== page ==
Sun, Sep. 16th, 2012, 03:48 pm
If you ever find yourself at the age of 45 alone and eating your last pack of Ramen noodles while watching pointless analyses of the Zapruder film on YouTube you'll probably come to the realization, as I did today, that somewhere along the line you took a serious wrong turn in life and ended up smack dab in the middle of Loserville. And once upon a time I thought I was going to achieve something in life. Moral of the story: stay in school, kids.
I've been offline a couple of weeks. But Friday, after three lovely phone conversations (on my Virgin Mobile phone!) with three lovely individuals with Anglicized names representing Virgin mobile broadband, I've successfully reconnected. What a strange and wonderful world we live in. Here I am, this bohemian gadabout, the very image of the seedy boulevardier living a life of entitled feast or famine leisure and there they are, the proud, hard working men and women of East Asia, and we come together and intersect like minor characters in a John Brunner novel. And voila! they enable me to watch videos of Van Morrison or The Band on youtube as I obsessively await all the texts and emails I'm not receiving from the Beautiful Troublemaker. While they work 90 hour weeks pretending to be someone they're not. I wonder if they even have Internet, they wonder if I even have a soul. Same difference.
Meanwhile, Sir Richard Branson floats in his private spaceship far above us all alternately cackling and weeping; counting his cash and contemplating the meaninglessness of all of our existences.
*Christ, I wish there was somebody who got even half the things I say most of the time without me feeling like I have to annotate everything. That Stand On Zanzibar/John Brunner reference is pretty obscure, even for me. I'm probably the only person who's read that book in the past forty years.
Sat, Apr. 21st, 2012, 12:02 am
One of the greats died this week.
RIP Levon, I never knew you but I loved you and I heard my wild Southern soul in your voice.
Thu, Apr. 5th, 2012, 04:39 pm
I filmed this in December but just finished it this morning. It originated as a dance, but in the editing became much more about stillness and the moments before and after movement. Which is kind of like writing something and then realizing the best part about the story is the typography.
So I was sitting out on the porch just now, enjoying a beautiful late winter day heralding the beauty of the coming spring. The colors and the scents and the sounds just overwhelming me as I quaffed a few Miller High Life's (the Champagne of Beer!). And I reflected for a moment on a koan that Robert Anton Wilson used to be fond of quoting (and which, for all I know, may have originated from him.)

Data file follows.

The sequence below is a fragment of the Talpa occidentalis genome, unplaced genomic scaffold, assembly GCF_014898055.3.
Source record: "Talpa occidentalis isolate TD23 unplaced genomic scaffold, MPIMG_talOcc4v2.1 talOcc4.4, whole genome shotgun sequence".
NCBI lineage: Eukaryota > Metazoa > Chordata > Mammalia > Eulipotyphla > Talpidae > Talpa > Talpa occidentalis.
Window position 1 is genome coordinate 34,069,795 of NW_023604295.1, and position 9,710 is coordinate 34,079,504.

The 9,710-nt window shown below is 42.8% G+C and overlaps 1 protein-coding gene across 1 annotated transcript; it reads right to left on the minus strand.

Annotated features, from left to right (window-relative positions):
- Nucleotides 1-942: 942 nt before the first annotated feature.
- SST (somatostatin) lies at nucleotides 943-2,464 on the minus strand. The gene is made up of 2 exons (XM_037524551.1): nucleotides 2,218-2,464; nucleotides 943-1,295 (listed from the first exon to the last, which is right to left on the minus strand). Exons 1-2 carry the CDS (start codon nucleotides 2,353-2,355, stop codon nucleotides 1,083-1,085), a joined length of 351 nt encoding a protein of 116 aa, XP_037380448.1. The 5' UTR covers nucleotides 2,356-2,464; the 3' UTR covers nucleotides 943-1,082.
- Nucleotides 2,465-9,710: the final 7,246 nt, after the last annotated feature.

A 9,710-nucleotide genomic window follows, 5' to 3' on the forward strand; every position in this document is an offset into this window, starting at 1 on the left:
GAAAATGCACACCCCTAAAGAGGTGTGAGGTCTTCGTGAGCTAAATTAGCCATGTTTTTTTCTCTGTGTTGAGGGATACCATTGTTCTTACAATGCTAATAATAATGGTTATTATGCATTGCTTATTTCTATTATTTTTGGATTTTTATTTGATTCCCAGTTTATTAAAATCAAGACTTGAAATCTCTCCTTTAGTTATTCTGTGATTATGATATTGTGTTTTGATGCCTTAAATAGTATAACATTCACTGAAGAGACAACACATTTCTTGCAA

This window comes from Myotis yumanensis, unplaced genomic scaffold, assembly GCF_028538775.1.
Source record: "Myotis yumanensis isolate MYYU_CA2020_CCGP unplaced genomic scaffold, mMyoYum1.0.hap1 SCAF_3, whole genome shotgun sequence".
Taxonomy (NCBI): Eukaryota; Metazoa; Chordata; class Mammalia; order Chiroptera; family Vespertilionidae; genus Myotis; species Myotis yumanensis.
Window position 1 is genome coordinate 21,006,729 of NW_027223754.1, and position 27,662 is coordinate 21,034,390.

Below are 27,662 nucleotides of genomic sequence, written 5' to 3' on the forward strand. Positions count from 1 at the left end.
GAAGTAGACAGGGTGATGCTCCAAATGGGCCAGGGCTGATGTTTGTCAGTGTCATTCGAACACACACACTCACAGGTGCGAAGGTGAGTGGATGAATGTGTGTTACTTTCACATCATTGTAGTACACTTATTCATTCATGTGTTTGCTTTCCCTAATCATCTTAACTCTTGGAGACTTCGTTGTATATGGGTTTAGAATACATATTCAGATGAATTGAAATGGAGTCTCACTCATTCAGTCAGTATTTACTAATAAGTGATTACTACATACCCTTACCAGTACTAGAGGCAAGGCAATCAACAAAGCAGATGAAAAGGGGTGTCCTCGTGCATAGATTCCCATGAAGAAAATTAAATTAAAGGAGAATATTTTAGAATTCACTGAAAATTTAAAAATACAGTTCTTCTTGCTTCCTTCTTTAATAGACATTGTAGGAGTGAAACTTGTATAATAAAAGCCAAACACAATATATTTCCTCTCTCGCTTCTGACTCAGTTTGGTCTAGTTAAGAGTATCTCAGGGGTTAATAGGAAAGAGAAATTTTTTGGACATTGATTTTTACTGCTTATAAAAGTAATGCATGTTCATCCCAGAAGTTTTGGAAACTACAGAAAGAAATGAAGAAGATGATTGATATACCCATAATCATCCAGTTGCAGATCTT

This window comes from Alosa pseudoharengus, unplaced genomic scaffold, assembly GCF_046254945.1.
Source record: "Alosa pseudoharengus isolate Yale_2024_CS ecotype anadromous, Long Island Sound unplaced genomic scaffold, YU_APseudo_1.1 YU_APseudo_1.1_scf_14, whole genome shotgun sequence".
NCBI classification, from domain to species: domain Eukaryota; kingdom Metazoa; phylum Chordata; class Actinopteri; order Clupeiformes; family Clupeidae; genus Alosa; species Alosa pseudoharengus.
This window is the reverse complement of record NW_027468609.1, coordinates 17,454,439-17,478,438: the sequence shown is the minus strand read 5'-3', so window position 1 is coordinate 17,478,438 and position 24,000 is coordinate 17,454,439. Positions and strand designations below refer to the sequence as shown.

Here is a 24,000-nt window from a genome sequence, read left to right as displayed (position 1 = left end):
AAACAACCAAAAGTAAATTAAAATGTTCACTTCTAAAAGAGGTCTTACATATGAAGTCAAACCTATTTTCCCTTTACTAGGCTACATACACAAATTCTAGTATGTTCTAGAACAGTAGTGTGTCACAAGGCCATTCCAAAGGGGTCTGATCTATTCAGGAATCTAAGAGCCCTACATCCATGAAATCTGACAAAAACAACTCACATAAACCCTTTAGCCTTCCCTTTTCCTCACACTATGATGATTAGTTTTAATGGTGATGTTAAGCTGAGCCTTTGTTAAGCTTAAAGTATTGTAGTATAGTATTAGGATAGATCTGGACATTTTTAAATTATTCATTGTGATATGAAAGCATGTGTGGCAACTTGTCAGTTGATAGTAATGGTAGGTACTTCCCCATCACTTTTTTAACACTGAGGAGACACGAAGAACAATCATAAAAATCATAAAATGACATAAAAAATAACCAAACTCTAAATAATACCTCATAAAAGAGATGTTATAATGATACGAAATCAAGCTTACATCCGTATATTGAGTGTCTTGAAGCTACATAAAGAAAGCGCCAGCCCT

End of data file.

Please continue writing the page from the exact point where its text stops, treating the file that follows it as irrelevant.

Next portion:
"Who is the master who makes the grass green?"
The obvious answer, of course, is "I am." The spectrum of light hits my retina and I interpret this information as "green."
But if you answered, "Me, my awareness. I create all of this!" The Zen teacher would undoubtedly hit you over the head with a bamboo stick.
So, then, flustered you have a burst of insight and declare "There is no 'master' there is no 'makes' there is no 'green'. There is no 'is'!"
Zen teacher really puts some force into it this time. And well, that bamboo stick certainly seems real enough now doesn't it?
So the next time Zen teacher asks you "Who is the master who makes the grass green?" pluck a blade from the ground and, laughing, tickle Zen teacher on the nose instead.
And you might find yourself a little bit closer to the answer.
Here are eight of my favorite overlooked movie dance/musical numbers. Some of these are pretty famous, others less so--you'll probably notice the preponderance of the clips I've chosen are of "non-dancers" (a misnomer if there ever was one: if you have a heartbeat you can dance). I was going to do a top ten list but at the moment I'm coming up dry on the last two, but I'm sure they'll come to me later.
1. Cinderfella. Jerry Lewis and Anna Maria Alberghetti (and assorted others). Director: Frank Tashlin
Jerry Lewis, in all his gauche glory.
2. "Hot Voodoo" from Blonde Venus. Marlene Dietrich. Directed by Josef von Sternberg
This one I wish to present without comment.
3. "Too Hot to Handle" from Roberta. Fred Astaire and Ginger Rogers. Director William A. Seiter
Although this is far from their best film, this is Fred and Ginger's greatest number together. Period. In fact, I think an argument could be made it's the best dance ever committed to film ever. It is so immediate and so alive--it illustrates more than just us watching two people dancing, it also amazingly captures how it actually feels to dance. I lack the skills as either a writer or dancer to illustrate what exactly I mean by that so I'll just also add this clip tells us a lot about how Astaire and Roger's chemistry catalyzed. She helped him be more spontaneous and less technique driven and he helped her be more rigorous and disciplined. They're so connected throughout this, and communicating so well. It's almost tantric. There's a moment in this clip when Ms. Rogers spontaneously gasps and giggles--and it always blows me away. You'd never see a dance number this authentic in a movie these days. All of the people involved have been dead a long time, and this particular moment in history was filmed long, long ago, but watching this, it's all right here, right now. And that, brothers and sisters, is what dance is all about.
4. "This Must Be The Place (Naive Melody) from Stop Making Sense. David Byrne. Director Jonathan Demme
Just look at that man's face when he's dancing with that lamp.
5. Il lamento dell'imperatice. Director Pina Bausch